She says consumer response has been great, but she receives
the most support from friends and family. Barsony’s parents
noticed her proficiency in math and science when was she
was young; however, her passion was in fashion design.
“My earliest memory of wanting to be a designer was at
my grandma’s. I would try to make Barbie doll dresses and
she taught me how to hand sew,” she said. “I mentioned
to my dad I wanted to go into design, but he was adamant
about wanting me to go into engineering until he saw my
work. After that, he did everything he could to help.”
Her parents helped her set up a large room in the basement of her Oakville family home, which she uses as a designing work space. Barsony does all of the designing, marketing, photography and distribution for Bettie Fatal and
said ‘50s fashion is her muse.
“I’m obsessed with pin-up culture and that’s where a lot
of my inspiration ends up coming from. The ‘50s silhouette
was the most flattering for people,” said Barsony.
Barsony said although she started with fetish wear, she
made the transition to lingerie after unsolicited comments

were left on her Facebook page about her models and users sent “dick pics” to her work
email. After feeling lumped into a community she didn’t agree with, she decided to focus
on lingerie inclusive to all consumers.
“The stuff I do is great because you can put it on someone who’s size 2 and a girl
who’s a size 14 and it will look good on everyone in between.”
Barsony illustrates Bettie Fatal’s focus on equal representation
through her models, which are often her friends.
“I’ve had a few trans people, queer people and lots of women
of colour model for me,” said Barsony. She also accepts custom
orders and personally designs lingerie pieces to make a perfect fit.
With nearly 1,000 likes on her business Facebook page and
customers all around the world — her top three markets being
Los Angeles, Sweden and Australia — Barsony said her business
has especially picked up this past year after the addition of lingerie. She said she prioritizes the business over her schoolwork. She
clocks in over 40 hours of work every week.
“Sometimes in lectures I’ll have to be editing the lingerie photo
shoots and I just want to tell the people around me that I’m not
looking at porn, this is literally my job,” said Barsony.
One person who has helped Barsony with the development of
her career is her friend Jessica Montebello, 23, who owns the
vegan cafe D-Beatstro. In October, Barsony threw a fashion show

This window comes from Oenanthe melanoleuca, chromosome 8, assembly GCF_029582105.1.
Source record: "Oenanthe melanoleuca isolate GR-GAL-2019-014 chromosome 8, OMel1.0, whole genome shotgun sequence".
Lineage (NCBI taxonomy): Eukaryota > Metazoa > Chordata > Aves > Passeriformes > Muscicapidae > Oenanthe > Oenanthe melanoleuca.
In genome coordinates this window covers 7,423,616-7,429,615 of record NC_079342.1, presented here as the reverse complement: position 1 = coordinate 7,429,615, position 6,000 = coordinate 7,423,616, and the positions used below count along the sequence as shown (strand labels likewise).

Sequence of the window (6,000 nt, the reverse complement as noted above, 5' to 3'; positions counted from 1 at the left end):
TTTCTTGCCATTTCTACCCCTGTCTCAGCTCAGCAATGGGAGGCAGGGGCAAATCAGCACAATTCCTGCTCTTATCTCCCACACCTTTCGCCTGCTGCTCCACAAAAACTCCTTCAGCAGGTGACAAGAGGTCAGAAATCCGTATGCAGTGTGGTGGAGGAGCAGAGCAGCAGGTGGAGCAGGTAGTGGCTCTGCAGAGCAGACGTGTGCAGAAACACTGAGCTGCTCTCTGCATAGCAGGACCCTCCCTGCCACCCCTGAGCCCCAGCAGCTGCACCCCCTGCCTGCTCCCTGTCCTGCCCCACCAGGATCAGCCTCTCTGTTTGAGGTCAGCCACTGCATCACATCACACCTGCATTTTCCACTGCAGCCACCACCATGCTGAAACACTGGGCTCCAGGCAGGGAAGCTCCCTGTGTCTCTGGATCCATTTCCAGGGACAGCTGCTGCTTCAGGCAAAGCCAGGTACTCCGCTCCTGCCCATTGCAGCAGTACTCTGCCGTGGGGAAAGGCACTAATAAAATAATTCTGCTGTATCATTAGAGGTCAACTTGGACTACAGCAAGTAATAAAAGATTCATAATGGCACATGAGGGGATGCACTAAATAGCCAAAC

at the restaurant in release of her new collection and used it as a
charitable opportunity.
“I got to show my collection and I even auctioned off a coupon
for a lingerie set, [and] art prints of my collection. And I gave the
money to the North York Women’s Shelter,” said Barsony. “I’m
also doing that for orders between Nov. 25 and Dec. 25. Ten per
cent of everything is going to charity. I’ve had really good luck
with people supporting me and I want to give back. ”
Barsony is planning on releasing another collection early next
PHOTO : SIERRA BEIN year.

Wednesday, Dec. 2, 2015

OUTSIDER ART ISSUE

11

SHORT DANCES

PHOTO COURTESY: SHORT DANCES

By Natalia Balcerzak

The lights dim as the audience watches the figure in the middle. It’s quiet as every- sion confined to a small room has turned into a monthly event that invites all types of
one waits for the music to be turned on. No one knows what to expect — sometimes, artists. From spoken word poets, musicians, actors and even a flamenco dancer, Short
not even the performer. There’s a wide range of emotions as the performers invite those Dances has become a space for anyone to collaborate.
who are willing to come with them on their personal journey.
“I think it’s a great opportunity for any artist to have a stage, because a lot of us can’t
Run by five members, Short Dances is a collaborative group of Ryerson students and go on big stages all the time, so it’s nice that we can share what’s on our mind and any
other dancers that encourage artists to perform in a unique space. They’re free to do what- problems that we have at the time,” said Alexander Medeiros, member and photographer
ever they feel and express themselves through their own interpretation of dance. Their of the team. “It’s never about the aesthetic of the dance or of the piece, it’s always behind
boundaries are endless, with no choreography or rules. Just raw, real feelings.
the meaning [and] after they perform, you feel like you know them.”
Short Dances stage manager and fourth-year Ryerson arts and contemporary studies
Chantelle Mostacho is a Ryerson dance grad and performer for Short Dances. She said
student, Maricris Rivera, said that being surrounded by people with a similar mindset is she found the intimate space to be more honest, as opposed to rehearsals. “It’s a showing